Brain Explosion

“I got problems up to here, I got people in my ear
Tellin’ me these crazy things that I don’t want to know
(Shit y’all!)” – Fergie Glamorous Life

Without exception, the joy and wonder of everyone was forefront in all of my dealings today from my early morning Mortality and Morbidity Conference (why would they even bother to hold this on this Monday morning after last night’s amazing events?) to my lecture on Procedural Sedation (I know my drugs that make my patients comfortable) to ensuring that every student was comfortable with advanced airway management to driving home in the heat of the early evening as I couldn’t tolerate any air conditioning today. I needed the extreme heat; extreme wonder and extreme problem-solving.

I am polishing my coding skills and adapting my programs in my laboratory. For me, coding and writing computer programs has been a hobby since I first placed a stack of punch cards (Fortran) in our university computer center that contained my data from real gas measurements that I had carefully collected in my Physical Chemistry class. It was as important back then that I followed every step in data collection putting each step in its proper place. The better my order in collecting the data, the less debugging in my programming. When I moved to Turbo Pascal (a C language), my debugging was done automatically if I spoke the language properly.

Today, I am playing with Python- such an easy language for coding for me compared to the Pascal experiments but I follow the orderly arrangements of each step and piece of data that I want examined and run. The problems??? Most of my colleagues do not understand the end point of what I am trying to glean from the data. One of the physiologists kept arguing with me because he had missed three crucial steps. For harmony, I put those three steps on paper for him but that task slowed my progress.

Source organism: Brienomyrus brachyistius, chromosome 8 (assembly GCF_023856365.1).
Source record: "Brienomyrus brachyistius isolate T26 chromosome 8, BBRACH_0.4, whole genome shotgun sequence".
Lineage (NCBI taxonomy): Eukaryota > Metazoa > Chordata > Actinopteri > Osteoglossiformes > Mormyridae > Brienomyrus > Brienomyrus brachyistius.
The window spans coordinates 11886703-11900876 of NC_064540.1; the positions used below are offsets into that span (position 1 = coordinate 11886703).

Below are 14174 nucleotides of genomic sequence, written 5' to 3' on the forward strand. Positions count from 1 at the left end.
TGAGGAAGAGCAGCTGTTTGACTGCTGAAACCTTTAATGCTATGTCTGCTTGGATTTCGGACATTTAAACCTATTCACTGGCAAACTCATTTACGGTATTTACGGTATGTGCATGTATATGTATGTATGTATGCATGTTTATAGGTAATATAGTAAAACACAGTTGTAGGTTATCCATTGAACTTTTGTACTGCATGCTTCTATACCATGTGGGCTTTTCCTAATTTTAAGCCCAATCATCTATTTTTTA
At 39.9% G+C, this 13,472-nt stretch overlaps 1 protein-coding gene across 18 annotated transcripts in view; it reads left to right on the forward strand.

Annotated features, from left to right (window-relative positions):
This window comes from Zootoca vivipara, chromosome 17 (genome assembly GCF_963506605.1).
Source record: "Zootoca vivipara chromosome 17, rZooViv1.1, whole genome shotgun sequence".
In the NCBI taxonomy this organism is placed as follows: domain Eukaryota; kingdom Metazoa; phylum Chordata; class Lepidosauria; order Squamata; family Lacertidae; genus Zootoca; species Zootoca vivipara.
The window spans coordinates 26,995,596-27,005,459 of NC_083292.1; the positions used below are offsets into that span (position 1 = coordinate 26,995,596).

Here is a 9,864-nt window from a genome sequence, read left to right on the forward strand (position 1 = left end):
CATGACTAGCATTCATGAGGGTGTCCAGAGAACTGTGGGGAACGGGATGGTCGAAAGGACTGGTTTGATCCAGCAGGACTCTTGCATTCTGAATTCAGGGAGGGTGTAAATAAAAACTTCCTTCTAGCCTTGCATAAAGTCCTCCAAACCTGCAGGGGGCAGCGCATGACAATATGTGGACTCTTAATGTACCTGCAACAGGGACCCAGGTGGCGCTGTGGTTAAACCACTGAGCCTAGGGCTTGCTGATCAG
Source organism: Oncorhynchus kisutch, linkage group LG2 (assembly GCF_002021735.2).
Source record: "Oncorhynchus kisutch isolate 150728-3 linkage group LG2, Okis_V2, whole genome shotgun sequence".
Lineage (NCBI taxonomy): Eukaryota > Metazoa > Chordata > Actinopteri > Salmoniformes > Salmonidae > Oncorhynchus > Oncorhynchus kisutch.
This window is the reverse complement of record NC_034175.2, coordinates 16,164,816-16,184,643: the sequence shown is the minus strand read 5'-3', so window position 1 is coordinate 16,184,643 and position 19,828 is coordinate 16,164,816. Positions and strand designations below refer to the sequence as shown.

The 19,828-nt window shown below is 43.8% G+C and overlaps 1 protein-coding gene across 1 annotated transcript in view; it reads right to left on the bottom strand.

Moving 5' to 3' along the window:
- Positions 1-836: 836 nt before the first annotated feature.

The progress of the entire group is of paramount importance for me. I am the transducer who sees where we need to go and converts the data for analysis. I don’t know why I can do the conversions, I just get them done in my head; usually on my runs along with my meditations. It’s kind of a strange role for an object-oriented surgeon. The biochemist/physical chemist in me has to take over sometimes because I am not in the operating room with this project.

Still the joy of seeing around the corners and embracing the gray areas with joy makes my brain grateful for those miles I put in early this morning. I slept without difficulty even though many that I encountered explained that they were too excited to even sleep. The joy and gladness of my spirit that seeks to explore and question even the programs that I know are working keeps me calm and serene. My codes are working because I have put at least two contrasting algorithms for the each analysis. If my colleague doesn’t understand both of them, perhaps they will embrace one or the other. Perhaps my colleague will trust that I will always put my best work out there. Trust me, there is a kind of spirituality to this work for me at my old age.

I keep remembering something that my former surgery residency program director kept telling me last month. He kept saying that my brain is just wired differently which allows me to muse about matters that others generally ignore. “Will you just stop questioning the fact that you do stuff that other folks don’t want to do or even think about!” he implored. “Look at you!” “You are never going to be an ordinary woman so embrace yourself as you are.” Since I try to take others as I find them, perhaps I should do the same for myself. I need to work on my soul as much as I attempt to connect with the souls of others. “Shit y’all” as Fergie would say.



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